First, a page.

The argument is also advanced that by permitting an unemancipated child to sue his parent in tort would be to encourage fraud and collusion, particularly where liability insurance exists. Such possibility does exist, of course, but the same danger is present, to some degree, in all liability insurance cases. In a recent New York case, in which it was held that intra-family suits for nonwillful torts are permissible, the New York Court of Appeals stated:
"The argument fails to explain how the possibility of fraud would be magically removed merely by the child's attainment of legal majority. Nor does the argument pretend to present the first instance in which there is the possibility of a collusive and fraudulent suit. There are analogous situations in which we rely upon the ability of the jury to distinguish between valid and fraudulent claims. The effectiveness of the jury system will pertain in the present situation. The definite and vital interest of society in protecting people from losses resulting from accidents should remain paramount." Gelbman v. Gelbman, 23 N.Y.2d 434, 297 N.Y.S.2d 529, 245 N.E.2d 192, 194 (1969).
Our holding today is not a total abrogation of the parental immunity doctrine. Rather, we agree with Judge Howard that "the role of paterfamilias should not be usurped by the judiciary as to intrafamilial activities involving parental discipline, care and control." 11 Ariz. App. at 13, 461 P.2d at 189. The Wisconsin Supreme Court, in Goller v. White, supra, recognized this important aspect of parental discretion, and held that the parental immunity doctrine "ought to be abrogated except in these two situations:
(1) Where the alleged negligent act involves an exercise of parental authority over the child; and
(2) where the alleged negligent act involves an exercise of ordinary parental discretion with respect to the provision of food, clothing, housing, medical and dental services, and other care." 122 N.W.2d at 198.
"The immunity granted by these two exceptions is accorded the parent, not because he is a parent, but because as a parent he pursues a course within the family constellation which society exacts of him and which is beneficial to the state. The parental non-liability is not granted as a reward, but as a means of enabling the parents to discharge the duties which society exacts." 158 N.W.2d at 344.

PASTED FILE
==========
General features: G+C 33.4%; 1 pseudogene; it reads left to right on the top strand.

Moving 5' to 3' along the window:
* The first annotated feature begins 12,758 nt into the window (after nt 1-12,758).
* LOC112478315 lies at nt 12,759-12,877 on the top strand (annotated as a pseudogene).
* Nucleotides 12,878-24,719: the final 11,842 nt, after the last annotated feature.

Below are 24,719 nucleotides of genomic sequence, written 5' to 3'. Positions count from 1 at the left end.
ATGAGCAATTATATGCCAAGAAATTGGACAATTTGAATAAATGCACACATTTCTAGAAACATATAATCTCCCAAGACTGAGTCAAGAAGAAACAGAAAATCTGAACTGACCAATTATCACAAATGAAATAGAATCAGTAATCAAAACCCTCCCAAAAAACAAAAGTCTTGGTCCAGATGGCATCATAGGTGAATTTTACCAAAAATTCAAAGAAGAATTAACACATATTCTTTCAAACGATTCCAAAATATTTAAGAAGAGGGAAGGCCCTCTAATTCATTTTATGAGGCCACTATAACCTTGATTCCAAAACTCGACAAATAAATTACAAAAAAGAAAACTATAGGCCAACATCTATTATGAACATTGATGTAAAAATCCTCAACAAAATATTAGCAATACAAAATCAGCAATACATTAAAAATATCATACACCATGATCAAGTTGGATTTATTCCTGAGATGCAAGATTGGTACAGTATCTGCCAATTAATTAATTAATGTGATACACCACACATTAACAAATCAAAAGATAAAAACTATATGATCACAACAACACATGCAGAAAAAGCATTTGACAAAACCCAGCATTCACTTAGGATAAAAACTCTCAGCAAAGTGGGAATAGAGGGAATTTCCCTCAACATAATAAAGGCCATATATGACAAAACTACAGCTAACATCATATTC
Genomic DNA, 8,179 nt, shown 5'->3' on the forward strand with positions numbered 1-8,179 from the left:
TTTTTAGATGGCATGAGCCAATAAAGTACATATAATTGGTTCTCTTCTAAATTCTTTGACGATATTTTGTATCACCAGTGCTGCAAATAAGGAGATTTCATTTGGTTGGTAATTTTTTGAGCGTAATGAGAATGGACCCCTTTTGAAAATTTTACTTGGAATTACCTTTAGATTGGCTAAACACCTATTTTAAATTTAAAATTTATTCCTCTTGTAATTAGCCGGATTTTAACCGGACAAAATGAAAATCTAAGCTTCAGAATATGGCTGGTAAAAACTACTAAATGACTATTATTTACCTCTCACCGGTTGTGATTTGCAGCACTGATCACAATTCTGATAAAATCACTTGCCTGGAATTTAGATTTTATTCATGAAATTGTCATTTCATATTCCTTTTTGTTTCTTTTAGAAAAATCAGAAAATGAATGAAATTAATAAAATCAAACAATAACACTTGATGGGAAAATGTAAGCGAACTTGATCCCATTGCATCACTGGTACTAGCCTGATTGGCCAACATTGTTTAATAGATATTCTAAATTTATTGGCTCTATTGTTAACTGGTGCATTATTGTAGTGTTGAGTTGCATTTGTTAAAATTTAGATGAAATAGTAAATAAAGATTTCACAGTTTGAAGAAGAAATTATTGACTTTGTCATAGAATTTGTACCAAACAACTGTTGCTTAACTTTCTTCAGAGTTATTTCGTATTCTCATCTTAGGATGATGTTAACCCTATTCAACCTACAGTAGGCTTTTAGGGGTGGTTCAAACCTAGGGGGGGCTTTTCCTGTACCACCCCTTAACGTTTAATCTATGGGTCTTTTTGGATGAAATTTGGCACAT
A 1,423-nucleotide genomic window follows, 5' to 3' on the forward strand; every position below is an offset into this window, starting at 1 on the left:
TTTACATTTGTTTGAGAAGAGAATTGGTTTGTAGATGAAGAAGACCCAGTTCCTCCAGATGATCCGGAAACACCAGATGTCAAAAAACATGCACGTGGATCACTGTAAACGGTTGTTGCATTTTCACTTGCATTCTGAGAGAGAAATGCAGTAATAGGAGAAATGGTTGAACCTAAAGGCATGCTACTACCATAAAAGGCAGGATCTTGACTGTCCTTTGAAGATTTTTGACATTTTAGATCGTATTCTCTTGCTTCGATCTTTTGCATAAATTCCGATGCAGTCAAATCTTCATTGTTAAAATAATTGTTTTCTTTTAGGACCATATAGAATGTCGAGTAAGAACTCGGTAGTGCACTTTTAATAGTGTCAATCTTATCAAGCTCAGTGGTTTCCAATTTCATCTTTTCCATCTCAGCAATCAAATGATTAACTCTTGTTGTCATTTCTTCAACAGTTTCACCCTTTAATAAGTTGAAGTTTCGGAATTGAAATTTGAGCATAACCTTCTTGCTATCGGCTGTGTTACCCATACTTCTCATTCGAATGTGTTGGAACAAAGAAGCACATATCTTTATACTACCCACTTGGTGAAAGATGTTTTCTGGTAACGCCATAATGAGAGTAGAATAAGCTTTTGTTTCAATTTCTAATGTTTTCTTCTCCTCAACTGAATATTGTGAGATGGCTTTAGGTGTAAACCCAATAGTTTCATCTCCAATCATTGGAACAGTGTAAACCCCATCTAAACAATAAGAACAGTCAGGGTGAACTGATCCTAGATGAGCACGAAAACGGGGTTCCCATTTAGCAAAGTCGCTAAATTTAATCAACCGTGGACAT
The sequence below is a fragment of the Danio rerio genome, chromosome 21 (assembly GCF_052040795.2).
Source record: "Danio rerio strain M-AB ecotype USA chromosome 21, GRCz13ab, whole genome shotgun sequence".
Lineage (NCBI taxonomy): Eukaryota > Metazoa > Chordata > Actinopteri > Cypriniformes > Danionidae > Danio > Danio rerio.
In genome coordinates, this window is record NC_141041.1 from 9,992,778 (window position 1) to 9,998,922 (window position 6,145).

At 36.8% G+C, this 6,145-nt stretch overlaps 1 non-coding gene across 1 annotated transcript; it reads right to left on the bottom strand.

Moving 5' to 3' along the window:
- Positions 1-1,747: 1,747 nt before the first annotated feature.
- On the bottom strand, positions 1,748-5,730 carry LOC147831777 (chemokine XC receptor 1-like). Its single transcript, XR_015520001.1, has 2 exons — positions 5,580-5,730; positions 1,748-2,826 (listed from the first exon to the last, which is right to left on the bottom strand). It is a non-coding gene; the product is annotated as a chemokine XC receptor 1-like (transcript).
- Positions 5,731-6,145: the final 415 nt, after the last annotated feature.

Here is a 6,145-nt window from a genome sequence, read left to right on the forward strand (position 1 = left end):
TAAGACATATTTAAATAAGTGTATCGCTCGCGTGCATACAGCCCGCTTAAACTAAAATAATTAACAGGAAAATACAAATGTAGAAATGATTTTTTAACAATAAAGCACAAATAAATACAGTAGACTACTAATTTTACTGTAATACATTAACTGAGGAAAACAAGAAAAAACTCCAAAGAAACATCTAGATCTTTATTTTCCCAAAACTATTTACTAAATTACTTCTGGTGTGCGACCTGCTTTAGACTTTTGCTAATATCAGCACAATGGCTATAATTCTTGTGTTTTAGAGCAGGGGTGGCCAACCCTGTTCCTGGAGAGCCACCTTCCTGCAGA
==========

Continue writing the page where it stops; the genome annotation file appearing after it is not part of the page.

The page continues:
While we are persuaded that parental immunity from tort action by an unemancipated child should be retained for limited purposes such as those set down by the Wisconsin court, we find it unnecessary at this time to delineate the scope in which the parental immunity rule will be applied. Our holding, permitting Sharon Streenz to sue her parents in tort, is limited to the factual situation before us. We specifically hold that an unemancipated minor child has a right of action against her parents for injuries incurred in an accident allegedly caused by her mother's negligent driving.
The Court of Appeals' opinion is vacated. The trial court's granting of defendant's motion for summary judgment is reversed, and the case is remanded for further proceedings consistent with this opinion.
LOCKWOOD, C.J., and STRUCKMEYER, V.C.J., concur.
I am forced to dissent because there has been presented no persuasive authority that the cure proposed by the majority is not worse than the disease.